We are saddened by the tragedy of the suicides that have occurred over the past several months, and would like to remind our community that Gateway Alcohol & Drug Treatment Center in Carbondale is available to provide information and support. We encourage you to take advantage of our no-cost resources such as free consultations, online resources and a family guide.

If you or someone you love are experiencing feelings of depression, anxiety or other issues that may become overwhelming, know that help is available via suicide hotlines such as the National Suicide Prevention Lifeline at 1-800-273-8255. If drugs or alcohol are also involved, please don’t hesitate to call Gateway’s 24-hour hotline 877-505 HOPE (4673).

Lori Dammermann
Executive Director
Gateway Alcohol & Drug Treatment Carbondale

[1] http://www.usnews.com/news/newsgram/articles/2014/10/08/us-suicides-hit-highest-rate-in-25-years

[2] Ibid.

[3] DrugFree.org

[4] http://commonhealth.wbur.org/2015/03/suicide-insel

Gateway Foundation Alumni Warn Others about Synthetic Drugs

Gateway Foundation Carbondale recently took part in a panel discussion hosted by the Harrisburg Alliance Against Drug Abuse to share with concerned citizens the many risks associated with synthetic drug use.

Synthetic drugs like bath salts and synthetic marijuana or K2 are abused for their psychogenic, hallucinogenic and mood-altering effects. While bath salts are in powder form like cocaine and may be ingested, injected or snorted, K2 is normally smoked or may be rendered into a liquid and taken with food.

Jennifer Casteel, a substance abuse counselor at Gateway Foundation Carbondale, was joined by two young men who volunteered to share their experiences with bath salts and synthetic marijuana. Currently in recovery, they both completed substance abuse treatment at Gateway Foundation Carbondale. Now the young men are cautioning others to stay away from synthetic drugs.

“Bath salts and K2 can cause adverse reactions, such as: hallucinations, seizures, agitation, vomiting, paranoia, anxiety, blacking out and over-stimulation of the central nervous system,” Casteel explained.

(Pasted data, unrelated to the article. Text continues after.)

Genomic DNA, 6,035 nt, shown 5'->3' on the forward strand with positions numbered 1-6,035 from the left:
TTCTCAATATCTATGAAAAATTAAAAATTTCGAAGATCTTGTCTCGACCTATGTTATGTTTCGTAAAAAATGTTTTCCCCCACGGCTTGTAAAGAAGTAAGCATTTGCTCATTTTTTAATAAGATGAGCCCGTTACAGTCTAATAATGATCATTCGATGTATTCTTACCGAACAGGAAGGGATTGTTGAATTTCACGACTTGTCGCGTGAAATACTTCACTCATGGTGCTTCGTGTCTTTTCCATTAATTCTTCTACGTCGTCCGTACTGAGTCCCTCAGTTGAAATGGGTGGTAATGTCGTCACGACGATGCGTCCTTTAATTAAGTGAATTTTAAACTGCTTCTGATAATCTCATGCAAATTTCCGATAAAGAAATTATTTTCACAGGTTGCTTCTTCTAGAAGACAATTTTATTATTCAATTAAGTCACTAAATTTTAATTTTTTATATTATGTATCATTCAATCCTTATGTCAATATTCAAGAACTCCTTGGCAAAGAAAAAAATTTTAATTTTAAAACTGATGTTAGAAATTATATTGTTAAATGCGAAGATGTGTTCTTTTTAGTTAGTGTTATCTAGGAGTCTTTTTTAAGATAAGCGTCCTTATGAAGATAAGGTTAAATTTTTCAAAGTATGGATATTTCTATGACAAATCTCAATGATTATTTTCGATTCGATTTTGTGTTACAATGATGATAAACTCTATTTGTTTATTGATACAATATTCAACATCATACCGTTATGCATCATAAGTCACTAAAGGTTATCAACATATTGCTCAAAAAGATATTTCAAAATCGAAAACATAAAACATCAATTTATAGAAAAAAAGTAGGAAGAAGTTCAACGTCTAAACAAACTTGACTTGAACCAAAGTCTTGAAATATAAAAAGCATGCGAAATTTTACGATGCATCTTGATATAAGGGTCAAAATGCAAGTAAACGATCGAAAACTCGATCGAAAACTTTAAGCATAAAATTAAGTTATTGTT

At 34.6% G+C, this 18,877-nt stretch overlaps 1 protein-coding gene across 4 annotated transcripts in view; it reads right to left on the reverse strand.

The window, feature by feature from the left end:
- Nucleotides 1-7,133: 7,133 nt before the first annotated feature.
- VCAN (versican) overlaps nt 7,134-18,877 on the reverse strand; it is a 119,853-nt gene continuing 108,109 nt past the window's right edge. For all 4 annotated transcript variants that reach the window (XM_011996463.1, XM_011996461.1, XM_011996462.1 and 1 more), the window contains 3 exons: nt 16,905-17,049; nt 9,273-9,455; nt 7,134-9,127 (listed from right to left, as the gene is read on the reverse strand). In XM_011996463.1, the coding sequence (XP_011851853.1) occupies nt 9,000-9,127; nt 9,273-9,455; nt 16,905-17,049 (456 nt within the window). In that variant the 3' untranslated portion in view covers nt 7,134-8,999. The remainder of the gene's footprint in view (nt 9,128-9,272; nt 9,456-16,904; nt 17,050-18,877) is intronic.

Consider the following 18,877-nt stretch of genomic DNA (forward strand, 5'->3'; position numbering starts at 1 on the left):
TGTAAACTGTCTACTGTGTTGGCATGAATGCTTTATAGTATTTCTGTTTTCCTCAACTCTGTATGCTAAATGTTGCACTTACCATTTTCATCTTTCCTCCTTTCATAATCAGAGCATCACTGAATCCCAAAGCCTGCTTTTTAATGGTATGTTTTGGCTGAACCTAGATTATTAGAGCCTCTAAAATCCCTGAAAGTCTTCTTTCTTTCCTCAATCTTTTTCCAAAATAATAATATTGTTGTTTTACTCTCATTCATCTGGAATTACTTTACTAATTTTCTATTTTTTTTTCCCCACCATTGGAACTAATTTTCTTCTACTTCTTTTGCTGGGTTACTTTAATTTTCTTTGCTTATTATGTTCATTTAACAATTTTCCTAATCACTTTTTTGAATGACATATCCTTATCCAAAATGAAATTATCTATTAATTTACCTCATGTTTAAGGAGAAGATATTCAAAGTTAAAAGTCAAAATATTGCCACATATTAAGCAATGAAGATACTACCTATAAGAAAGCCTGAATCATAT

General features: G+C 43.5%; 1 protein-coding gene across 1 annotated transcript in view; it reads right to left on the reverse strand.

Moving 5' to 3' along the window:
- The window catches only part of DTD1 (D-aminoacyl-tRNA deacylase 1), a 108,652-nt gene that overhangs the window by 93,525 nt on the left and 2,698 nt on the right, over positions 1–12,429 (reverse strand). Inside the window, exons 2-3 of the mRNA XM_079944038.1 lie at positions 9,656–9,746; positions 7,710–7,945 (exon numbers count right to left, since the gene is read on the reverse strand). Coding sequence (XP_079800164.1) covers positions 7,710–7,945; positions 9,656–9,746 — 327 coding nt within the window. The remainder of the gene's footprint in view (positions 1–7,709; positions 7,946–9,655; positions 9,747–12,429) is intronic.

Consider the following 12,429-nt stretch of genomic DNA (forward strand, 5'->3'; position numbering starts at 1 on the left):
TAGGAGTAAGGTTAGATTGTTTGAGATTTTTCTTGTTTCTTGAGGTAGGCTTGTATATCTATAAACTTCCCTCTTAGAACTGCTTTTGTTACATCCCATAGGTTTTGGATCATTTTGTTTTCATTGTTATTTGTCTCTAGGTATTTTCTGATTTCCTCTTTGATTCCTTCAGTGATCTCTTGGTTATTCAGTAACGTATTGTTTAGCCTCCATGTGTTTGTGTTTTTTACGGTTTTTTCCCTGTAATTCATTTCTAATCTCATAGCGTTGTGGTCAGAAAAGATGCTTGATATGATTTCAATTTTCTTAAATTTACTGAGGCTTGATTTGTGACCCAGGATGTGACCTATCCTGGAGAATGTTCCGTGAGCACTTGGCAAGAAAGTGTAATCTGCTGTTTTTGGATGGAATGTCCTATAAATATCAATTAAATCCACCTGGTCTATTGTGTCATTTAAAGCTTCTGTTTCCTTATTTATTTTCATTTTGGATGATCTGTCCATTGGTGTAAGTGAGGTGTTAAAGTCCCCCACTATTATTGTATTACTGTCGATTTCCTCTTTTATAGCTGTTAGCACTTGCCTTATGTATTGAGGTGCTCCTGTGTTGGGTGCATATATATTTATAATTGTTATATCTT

One of the young men primarily abused bath salts. While bath salts are now illegal, they weren’t when he started using them. He could find them for legal sale at several stores in his hometown for about $50 to $80 a gram. He explained the high was extreme, but so were the lows when the drug wore off and the crash came.

“I was up three to six days with no sleep, no food, just a lot of water,” the young man said. “Bath salts really mess with your brain. You literally hate everything, including yourself. You think about suicide. And you know the only thing that will make you feel normal again is if you do more of this. And that’s how it escalates so quickly,” he shared.

For the other young man, K2 was the drug of choice. A normally laid back person, he said when he used K2 he became violent with his mother, and was led from the house in handcuffs.

An unpredictable drug, some brands of synthetic marijuana may result in a slightly mellow feeling while others may create significant psychological distress. Even within the same brand, the effects may vary from packet to packet. K2 can induce a limitless high the more a user smokes. Its effects can be up to 10 times more intense than marijuana.

With synthetic drug abuse behind them, both young men look forward to a much more promising future. One has aspirations to open a restaurant and the other intends to pursue a career as a substance abuse counselor and help others like him get their lives back on track.